I recently went through my childhood photos with the specific purpose of looking at my weight through the years and came to similar conclusions. Although at times I was carrying a bit of chub/puppy fat in most of the pictures I was fairly "normal". I just happened to be bigger than other kids my age.

One really sticks in my mind. I'm sitting on a chair with my cousin who is 1 month older than me, we're bout around 8 years old. It was a summer holiday by the coast, I was self conscious the whole holiday of being in my swimming costume, at the side of her and her older sister, who was also thinner and smaller than me. They were both pretty petite little things and a direct comparison of the three of us made my feel bad.

Looking back at them now, I wasn't particularly fatter than them, I was just physically larger, well built and TALLER. I truely think that concern for my "weight" was unfounded, I just inherited a certain degree of largeness. I do believe these days that over concern for my size would have faded by the time my peers caught up to me, and I got older. But the shame and food pressure I felt manifested itself as overeating for comfort, which ultimately is what made me a fat adult and set about a life long battle.

Only now I'm done with it all - I've stopped fighting myself and my body can I look back and realise there was never anything "wrong" with myself as a child.

Now I see the same thing happening to my 7 year old niece, who is practically a carbon copy of me. She's well built, enjoys her food, tall and slightly on the chunky side. Her sisters are little, tiny, waifs in comparison. The youngest is actually very underdeveloped, and I can see already my older niece is starting to get the message that its wrong that she is bigger and is being compared to her tiny sisters.

It breaks my heart that all I can do is be there to support her and show her that as a successful, happily married, fat aunt there's a light at the end of whatever tunnels society puts her in, and help her navigate them. Sadly she's from a very complex family background of split families where I benefited from a very stable loving home. It's very worrying.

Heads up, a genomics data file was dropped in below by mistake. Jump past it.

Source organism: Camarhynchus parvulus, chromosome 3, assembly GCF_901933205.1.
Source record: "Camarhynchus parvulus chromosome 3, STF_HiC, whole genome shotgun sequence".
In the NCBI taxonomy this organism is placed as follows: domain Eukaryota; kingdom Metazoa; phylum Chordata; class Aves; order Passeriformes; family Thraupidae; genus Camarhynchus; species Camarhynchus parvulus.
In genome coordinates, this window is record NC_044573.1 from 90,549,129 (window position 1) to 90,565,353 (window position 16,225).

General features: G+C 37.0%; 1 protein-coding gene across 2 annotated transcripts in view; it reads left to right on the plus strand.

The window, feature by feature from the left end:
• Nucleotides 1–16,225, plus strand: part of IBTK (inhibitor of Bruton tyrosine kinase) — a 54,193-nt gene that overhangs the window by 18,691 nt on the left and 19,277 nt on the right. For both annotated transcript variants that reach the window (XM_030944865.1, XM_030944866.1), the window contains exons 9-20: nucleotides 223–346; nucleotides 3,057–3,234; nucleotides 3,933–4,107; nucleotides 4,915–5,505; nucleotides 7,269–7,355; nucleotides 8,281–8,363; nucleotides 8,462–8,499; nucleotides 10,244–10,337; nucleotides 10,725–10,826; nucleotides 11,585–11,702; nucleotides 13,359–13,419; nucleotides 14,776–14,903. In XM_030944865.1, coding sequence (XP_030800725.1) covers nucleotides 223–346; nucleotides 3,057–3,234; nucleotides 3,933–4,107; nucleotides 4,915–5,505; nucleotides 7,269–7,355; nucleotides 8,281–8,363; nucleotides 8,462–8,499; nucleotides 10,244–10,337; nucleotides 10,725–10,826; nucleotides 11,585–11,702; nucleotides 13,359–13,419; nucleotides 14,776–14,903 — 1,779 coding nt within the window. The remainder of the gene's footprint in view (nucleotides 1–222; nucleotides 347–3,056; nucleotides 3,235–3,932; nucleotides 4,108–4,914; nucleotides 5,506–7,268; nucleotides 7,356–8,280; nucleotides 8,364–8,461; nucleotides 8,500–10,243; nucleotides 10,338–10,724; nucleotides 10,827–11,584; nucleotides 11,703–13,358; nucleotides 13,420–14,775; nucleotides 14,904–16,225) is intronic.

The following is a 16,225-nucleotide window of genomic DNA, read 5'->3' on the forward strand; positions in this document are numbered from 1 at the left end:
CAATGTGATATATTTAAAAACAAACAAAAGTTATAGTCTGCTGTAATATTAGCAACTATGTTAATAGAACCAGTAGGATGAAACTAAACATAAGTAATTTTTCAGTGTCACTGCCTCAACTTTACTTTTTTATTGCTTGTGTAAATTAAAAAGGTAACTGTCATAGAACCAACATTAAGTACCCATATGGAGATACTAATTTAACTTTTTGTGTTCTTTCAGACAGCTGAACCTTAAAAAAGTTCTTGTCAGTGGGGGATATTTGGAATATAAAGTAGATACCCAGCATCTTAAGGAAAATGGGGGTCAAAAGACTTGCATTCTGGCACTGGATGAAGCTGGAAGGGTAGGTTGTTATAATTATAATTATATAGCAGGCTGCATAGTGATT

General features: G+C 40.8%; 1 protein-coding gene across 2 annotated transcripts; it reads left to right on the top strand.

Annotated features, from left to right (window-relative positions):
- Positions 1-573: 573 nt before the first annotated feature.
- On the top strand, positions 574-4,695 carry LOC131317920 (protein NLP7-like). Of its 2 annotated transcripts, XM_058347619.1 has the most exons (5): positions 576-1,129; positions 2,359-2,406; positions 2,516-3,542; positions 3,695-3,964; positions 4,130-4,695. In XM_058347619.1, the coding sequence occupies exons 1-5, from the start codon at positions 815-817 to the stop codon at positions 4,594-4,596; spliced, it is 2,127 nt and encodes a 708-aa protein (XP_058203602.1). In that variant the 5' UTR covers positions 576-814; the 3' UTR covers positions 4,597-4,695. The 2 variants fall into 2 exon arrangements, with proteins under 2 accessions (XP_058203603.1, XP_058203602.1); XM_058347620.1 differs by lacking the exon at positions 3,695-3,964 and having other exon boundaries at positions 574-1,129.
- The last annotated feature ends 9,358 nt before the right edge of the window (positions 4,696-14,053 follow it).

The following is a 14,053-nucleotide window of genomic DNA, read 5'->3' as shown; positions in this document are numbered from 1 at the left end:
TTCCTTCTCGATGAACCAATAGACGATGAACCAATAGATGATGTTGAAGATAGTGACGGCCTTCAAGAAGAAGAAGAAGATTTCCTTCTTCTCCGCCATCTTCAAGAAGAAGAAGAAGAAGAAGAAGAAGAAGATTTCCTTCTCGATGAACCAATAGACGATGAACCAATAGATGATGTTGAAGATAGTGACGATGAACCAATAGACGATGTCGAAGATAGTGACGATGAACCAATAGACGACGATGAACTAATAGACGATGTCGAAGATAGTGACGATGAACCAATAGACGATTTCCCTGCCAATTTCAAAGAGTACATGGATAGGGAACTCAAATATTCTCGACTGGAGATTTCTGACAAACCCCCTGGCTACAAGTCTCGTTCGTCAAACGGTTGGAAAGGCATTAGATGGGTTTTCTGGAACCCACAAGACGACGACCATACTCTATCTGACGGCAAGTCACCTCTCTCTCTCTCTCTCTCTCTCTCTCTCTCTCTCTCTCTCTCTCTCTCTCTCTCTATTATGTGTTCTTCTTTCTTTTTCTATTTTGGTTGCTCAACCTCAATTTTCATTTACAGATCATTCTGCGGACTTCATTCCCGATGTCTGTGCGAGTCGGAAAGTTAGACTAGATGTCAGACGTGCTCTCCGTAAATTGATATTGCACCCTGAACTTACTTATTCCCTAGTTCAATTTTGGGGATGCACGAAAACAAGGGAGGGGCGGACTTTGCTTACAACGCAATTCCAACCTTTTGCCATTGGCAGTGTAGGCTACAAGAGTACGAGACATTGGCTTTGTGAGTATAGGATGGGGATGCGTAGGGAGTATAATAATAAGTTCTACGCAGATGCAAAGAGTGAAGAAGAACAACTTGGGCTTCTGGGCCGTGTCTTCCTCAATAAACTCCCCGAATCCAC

Charlotte Cooper said...

Thanks for your comment Jen. I'm sorry to hear about your niece. Sounds like you're doing the right thing in trying to advocate for her.

Anonymous said...

"They fuck you up, your mum and dad."

What I see:

1. Normal little girl with normal little tum, probably filling out in preparation for stretching up.

2. Normal little girl struggling with food that is tricky for a child to eat. Why didn't her parents cut it up for her if she was having so much trouble?

3. Wow, look at this kid, she's going to be an Amazon when she grows up! Sign her up for something rough and tumble, or teach her how to ride a bike if she doesn't like sports. She's going to need muscles on her long bones.

4. Apple figures: some people have them. Ohemgee she would look so cute in a pre-WWI dropped-hip frock with one of those cummerbund sort of sashes with a big bow in the back, and a matching bow in her hair.

I just want to give the little girl in those photos a big hug. And cut up her spaghetti for her.